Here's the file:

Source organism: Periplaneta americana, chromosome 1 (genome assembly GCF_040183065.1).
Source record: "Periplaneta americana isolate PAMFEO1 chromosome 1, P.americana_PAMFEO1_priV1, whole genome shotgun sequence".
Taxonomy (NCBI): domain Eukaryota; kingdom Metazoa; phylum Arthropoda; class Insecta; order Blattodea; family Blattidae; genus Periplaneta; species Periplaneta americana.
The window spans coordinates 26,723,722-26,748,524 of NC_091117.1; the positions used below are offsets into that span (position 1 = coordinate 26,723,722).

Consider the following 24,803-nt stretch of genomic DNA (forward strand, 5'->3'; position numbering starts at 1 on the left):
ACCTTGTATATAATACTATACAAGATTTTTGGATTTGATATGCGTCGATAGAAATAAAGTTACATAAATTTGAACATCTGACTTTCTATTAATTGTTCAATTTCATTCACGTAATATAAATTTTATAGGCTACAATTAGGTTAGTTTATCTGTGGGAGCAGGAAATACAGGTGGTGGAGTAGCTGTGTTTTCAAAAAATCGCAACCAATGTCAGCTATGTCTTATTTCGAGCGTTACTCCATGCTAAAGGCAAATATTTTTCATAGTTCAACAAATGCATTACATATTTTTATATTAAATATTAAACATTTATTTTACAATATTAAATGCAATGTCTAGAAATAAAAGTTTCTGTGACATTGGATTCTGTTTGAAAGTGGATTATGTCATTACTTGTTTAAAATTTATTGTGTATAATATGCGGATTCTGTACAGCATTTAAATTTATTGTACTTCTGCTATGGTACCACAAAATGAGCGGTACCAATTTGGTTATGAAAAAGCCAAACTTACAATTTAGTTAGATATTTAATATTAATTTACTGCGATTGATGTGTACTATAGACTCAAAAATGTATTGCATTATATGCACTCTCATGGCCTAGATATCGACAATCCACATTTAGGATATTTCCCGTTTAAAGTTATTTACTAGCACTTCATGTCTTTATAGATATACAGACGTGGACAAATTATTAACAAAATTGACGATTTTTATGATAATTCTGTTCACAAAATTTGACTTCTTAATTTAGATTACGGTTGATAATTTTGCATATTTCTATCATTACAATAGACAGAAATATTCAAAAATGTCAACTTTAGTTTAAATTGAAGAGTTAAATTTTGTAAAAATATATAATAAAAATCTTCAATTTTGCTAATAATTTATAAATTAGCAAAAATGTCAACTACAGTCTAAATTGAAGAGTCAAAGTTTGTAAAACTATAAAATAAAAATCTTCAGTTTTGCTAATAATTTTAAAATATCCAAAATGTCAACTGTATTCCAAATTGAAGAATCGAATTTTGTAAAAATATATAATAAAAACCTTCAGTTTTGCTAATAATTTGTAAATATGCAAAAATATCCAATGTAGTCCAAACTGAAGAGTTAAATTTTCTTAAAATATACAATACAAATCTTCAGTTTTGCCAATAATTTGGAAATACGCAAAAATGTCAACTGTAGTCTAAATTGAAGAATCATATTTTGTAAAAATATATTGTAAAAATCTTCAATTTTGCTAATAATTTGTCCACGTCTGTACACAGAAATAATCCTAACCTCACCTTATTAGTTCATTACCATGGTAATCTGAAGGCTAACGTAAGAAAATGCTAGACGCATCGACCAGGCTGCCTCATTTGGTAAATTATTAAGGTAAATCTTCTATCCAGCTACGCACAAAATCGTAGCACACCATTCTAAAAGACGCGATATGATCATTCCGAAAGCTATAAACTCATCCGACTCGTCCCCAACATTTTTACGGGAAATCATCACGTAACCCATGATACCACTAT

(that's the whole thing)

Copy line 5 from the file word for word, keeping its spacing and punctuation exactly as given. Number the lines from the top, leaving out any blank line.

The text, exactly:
Consider the following 24,803-nt stretch of genomic DNA (forward strand, 5'->3'; position numbering starts at 1 on the left):